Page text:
MSF SAR mission 2021 I R2 I Preparation
Mediterranean migration

MSF requests the revocation of the Geo Barents’ detention

On 23 July, Médecins Sans Frontières (MSF) officially requested the release of our ship, the Geo Barents, from three weeks of detention after having responded to all requests made by the Italian Maritime Authority. On 2 July the Italian authorities identified 22 deficiencies leading to the administrative detention of the vessel. Since then, all deficiencies have been addressed, although MSF and the ship owner consider the detention not consistently grounded within the relevant regulations and overly punitive towards the Geo Barents, the ship's owners and MSF.

Today MSF officially requested the Italian authorities to release its fully equipped and certified search and rescue ship the Geo Barents, with no further delay. Frauke Ossig, MSF’s Representative for Search and Rescue

MSF has brought to sea a ship fully equipped and certified to perform search and rescue, while adhering to the current rules and regulations put in place by the relevant maritime authorities. While a Port State Control (PSC) is a legitimate maritime procedure developed to ensure the safety of navigation at sea, these inspections have been instrumentalised by state authorities to target NGO ships in a discriminatory way.  

The discriminatory use of the regulations, the way the inspections have been carried out, and the distorted interpretation of the legal provisions make us believe that the PSCs are used as a means to block NGOs from carrying out their life-saving work, and that it is thus politically motivated. 


“While MSF fully supports all legitimate maritime procedures and controls that ensure the safety of navigation at sea, MSF challenges the legitimacy of the Geo Barents’ detention; in particular we dispute the Italian authorities’ statement regarding the ship’s unsuitability to carry out systematic search and rescue activities alleging that the ship had too many people on board,” says Frauke Ossig.

“International law does not stipulate specific international classification for humanitarian rescue ships. Such an interpretation of maritime law disregards the fact that rescue operations, as per the duty of shipmasters to provide assistance to people in distress at sea, are considered force majeure situations, as per Article IV of the SOLAS Convention and, thus, the number of people on board should not be taken into account for the purpose of ascertaining the compliance with other provisions of the International Convention for the Safety of Life at Sea.”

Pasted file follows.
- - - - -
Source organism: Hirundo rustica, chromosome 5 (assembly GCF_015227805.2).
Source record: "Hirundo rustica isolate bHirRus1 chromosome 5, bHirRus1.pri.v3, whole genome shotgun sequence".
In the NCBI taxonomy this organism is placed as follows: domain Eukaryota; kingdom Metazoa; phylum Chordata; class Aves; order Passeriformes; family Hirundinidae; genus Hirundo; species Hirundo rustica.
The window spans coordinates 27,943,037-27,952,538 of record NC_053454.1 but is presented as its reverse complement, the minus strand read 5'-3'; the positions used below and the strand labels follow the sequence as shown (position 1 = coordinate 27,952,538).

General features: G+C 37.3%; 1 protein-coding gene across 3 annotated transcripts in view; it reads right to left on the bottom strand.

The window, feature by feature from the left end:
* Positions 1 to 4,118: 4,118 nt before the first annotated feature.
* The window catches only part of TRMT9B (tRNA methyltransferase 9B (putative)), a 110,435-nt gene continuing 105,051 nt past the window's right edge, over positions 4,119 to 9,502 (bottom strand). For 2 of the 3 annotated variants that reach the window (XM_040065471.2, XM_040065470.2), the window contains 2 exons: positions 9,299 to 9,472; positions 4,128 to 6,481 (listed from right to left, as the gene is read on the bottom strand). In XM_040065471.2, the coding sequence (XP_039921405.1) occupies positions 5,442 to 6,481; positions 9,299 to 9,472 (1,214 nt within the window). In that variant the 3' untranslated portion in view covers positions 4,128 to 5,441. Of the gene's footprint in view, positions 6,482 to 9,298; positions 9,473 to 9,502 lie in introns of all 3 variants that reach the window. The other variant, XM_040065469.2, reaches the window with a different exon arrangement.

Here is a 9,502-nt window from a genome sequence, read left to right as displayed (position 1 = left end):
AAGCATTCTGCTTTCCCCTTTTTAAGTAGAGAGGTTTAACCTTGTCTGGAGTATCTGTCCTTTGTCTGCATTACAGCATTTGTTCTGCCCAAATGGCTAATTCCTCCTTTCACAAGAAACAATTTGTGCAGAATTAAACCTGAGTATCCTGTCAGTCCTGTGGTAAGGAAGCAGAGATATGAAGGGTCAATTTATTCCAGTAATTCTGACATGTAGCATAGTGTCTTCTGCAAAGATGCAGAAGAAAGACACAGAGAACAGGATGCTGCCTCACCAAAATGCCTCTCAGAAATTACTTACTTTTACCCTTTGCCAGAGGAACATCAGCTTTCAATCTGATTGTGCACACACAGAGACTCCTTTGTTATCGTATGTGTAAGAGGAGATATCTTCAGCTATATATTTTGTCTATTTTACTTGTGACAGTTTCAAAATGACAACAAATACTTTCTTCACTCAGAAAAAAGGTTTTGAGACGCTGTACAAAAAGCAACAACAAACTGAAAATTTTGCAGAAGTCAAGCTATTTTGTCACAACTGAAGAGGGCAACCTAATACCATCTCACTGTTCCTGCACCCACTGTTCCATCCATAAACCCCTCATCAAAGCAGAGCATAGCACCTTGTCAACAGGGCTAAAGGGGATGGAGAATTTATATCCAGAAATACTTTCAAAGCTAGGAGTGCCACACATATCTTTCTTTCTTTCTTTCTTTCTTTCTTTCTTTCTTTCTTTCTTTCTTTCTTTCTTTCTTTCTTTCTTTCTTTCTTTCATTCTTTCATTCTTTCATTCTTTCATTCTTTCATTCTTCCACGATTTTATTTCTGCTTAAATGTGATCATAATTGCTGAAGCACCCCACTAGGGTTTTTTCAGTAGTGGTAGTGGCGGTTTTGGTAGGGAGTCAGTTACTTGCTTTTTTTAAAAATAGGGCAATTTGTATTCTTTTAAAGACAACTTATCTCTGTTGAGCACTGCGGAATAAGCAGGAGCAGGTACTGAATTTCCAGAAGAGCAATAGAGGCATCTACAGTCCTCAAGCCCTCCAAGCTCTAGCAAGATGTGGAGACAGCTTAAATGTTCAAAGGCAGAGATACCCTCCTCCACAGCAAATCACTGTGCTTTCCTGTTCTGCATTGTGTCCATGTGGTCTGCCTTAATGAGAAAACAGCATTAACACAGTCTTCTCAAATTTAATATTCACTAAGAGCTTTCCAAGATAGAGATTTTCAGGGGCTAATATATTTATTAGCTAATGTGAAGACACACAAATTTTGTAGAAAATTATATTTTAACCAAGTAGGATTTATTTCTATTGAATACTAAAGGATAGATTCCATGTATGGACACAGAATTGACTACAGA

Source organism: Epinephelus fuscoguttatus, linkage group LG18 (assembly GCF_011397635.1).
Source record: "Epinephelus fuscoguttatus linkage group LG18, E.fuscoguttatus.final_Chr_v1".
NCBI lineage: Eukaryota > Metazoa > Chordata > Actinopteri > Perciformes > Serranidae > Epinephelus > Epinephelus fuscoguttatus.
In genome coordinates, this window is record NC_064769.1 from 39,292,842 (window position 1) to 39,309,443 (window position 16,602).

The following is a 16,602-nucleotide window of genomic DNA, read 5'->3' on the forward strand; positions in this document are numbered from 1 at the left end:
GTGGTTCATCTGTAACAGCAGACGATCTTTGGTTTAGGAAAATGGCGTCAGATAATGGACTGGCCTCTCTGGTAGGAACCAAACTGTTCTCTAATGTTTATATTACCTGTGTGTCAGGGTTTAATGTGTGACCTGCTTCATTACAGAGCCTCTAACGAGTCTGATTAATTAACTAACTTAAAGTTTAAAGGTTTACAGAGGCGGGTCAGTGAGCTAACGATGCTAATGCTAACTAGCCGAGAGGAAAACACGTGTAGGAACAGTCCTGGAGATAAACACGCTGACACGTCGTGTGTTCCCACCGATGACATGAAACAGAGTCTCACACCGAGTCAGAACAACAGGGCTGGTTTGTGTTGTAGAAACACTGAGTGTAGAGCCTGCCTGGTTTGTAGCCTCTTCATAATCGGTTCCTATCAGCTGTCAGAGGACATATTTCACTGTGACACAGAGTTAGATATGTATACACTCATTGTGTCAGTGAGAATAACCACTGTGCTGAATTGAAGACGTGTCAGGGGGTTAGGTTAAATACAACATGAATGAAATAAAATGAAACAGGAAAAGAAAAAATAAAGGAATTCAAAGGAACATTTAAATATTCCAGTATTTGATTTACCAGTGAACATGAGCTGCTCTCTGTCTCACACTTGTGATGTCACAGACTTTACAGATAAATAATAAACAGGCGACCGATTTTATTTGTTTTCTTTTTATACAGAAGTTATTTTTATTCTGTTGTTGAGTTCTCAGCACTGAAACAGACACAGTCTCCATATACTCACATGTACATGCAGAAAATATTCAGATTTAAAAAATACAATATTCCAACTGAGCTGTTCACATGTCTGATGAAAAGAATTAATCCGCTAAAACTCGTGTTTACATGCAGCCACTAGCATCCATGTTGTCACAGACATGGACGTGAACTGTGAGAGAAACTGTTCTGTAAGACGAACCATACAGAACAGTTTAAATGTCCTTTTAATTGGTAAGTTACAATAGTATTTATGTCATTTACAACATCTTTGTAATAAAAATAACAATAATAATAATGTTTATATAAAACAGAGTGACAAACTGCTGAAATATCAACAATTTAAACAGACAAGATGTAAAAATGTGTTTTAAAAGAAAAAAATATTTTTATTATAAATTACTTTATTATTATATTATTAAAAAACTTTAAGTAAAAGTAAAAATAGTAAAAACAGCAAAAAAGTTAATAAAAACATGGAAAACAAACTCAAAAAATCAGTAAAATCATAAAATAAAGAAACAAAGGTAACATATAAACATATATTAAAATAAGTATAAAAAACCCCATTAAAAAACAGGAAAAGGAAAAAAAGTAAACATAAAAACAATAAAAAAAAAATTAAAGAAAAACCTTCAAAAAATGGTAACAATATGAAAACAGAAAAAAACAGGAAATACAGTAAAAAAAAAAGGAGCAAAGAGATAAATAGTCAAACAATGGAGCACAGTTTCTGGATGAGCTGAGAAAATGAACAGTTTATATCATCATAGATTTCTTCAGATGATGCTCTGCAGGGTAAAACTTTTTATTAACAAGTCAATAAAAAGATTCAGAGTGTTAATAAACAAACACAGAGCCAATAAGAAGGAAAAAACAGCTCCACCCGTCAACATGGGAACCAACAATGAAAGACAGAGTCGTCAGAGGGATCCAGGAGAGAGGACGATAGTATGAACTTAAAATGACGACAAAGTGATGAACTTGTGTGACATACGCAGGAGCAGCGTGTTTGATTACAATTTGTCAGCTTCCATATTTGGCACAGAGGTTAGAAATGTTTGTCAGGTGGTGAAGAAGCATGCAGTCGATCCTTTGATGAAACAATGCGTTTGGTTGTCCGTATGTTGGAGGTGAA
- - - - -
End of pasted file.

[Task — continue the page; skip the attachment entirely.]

“While humanitarian rescue NGOs are filling the deadly void left by states’ disengagement from their responsibility to provide dedicated SAR capacity in the central Mediterranean, it is unacceptable that NGOs are prevented from saving lives”, says Ossig.

“The death toll is increasing by the day and lives continue to be needlessly lost in the Mediterranean. The administrative detention of the Geo Barents is costing lives and wasting crucial resources which would allow us to keep saving people in distress right now.”

These weeks, lives continue to be needlessly lost in the Mediterranean. 

Since the beginning of 2021 up to now, at least 820 people have been confirmed dead or missing attempting to cross the world’s deadliest sea border, including 38 deaths in two shipwrecks off Tunisian and Libyan shores reported this week. 

Since MSF’s newly chartered boat, the Geo Barents, started operations in the SAR zone on 13 May, teams performed a series of rescues over 10-12 June, rescuing 410 people who all showed signs of extreme exhaustion and various vulnerabilities. Among them were 16 women, of which six were travelling alone and one was pregnant, as well as 101 unaccompanied children. Most people were from war-torn countries, such as Syria, Ethiopia, Eritrea, Sudan, Mali.   

Up Next
Greece
Opinion 17 September 2021